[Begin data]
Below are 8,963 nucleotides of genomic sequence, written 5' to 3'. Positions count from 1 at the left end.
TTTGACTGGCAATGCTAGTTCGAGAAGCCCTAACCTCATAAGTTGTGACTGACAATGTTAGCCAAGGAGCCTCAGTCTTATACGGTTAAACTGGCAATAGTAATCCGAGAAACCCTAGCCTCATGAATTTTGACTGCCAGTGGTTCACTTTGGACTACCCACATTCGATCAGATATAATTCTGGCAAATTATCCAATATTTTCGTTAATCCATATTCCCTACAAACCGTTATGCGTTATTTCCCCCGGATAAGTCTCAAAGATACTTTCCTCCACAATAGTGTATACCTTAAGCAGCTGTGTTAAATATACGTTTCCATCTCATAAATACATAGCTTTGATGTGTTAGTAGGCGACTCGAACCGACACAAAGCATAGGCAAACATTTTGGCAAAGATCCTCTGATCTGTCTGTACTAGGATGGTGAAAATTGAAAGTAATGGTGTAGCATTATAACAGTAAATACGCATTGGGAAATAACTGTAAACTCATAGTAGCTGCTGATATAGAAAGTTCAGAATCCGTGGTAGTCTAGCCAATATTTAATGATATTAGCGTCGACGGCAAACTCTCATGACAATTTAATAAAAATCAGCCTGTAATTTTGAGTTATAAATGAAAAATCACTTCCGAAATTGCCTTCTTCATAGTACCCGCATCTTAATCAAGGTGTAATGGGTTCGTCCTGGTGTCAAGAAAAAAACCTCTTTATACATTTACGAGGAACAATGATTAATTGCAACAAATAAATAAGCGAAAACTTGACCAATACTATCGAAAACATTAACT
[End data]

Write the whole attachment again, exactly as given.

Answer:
Below are 8,963 nucleotides of genomic sequence, written 5' to 3'. Positions count from 1 at the left end.
TTTGACTGGCAATGCTAGTTCGAGAAGCCCTAACCTCATAAGTTGTGACTGACAATGTTAGCCAAGGAGCCTCAGTCTTATACGGTTAAACTGGCAATAGTAATCCGAGAAACCCTAGCCTCATGAATTTTGACTGCCAGTGGTTCACTTTGGACTACCCACATTCGATCAGATATAATTCTGGCAAATTATCCAATATTTTCGTTAATCCATATTCCCTACAAACCGTTATGCGTTATTTCCCCCGGATAAGTCTCAAAGATACTTTCCTCCACAATAGTGTATACCTTAAGCAGCTGTGTTAAATATACGTTTCCATCTCATAAATACATAGCTTTGATGTGTTAGTAGGCGACTCGAACCGACACAAAGCATAGGCAAACATTTTGGCAAAGATCCTCTGATCTGTCTGTACTAGGATGGTGAAAATTGAAAGTAATGGTGTAGCATTATAACAGTAAATACGCATTGGGAAATAACTGTAAACTCATAGTAGCTGCTGATATAGAAAGTTCAGAATCCGTGGTAGTCTAGCCAATATTTAATGATATTAGCGTCGACGGCAAACTCTCATGACAATTTAATAAAAATCAGCCTGTAATTTTGAGTTATAAATGAAAAATCACTTCCGAAATTGCCTTCTTCATAGTACCCGCATCTTAATCAAGGTGTAATGGGTTCGTCCTGGTGTCAAGAAAAAAACCTCTTTATACATTTACGAGGAACAATGATTAATTGCAACAAATAAATAAGCGAAAACTTGACCAATACTATCGAAAACATTAACT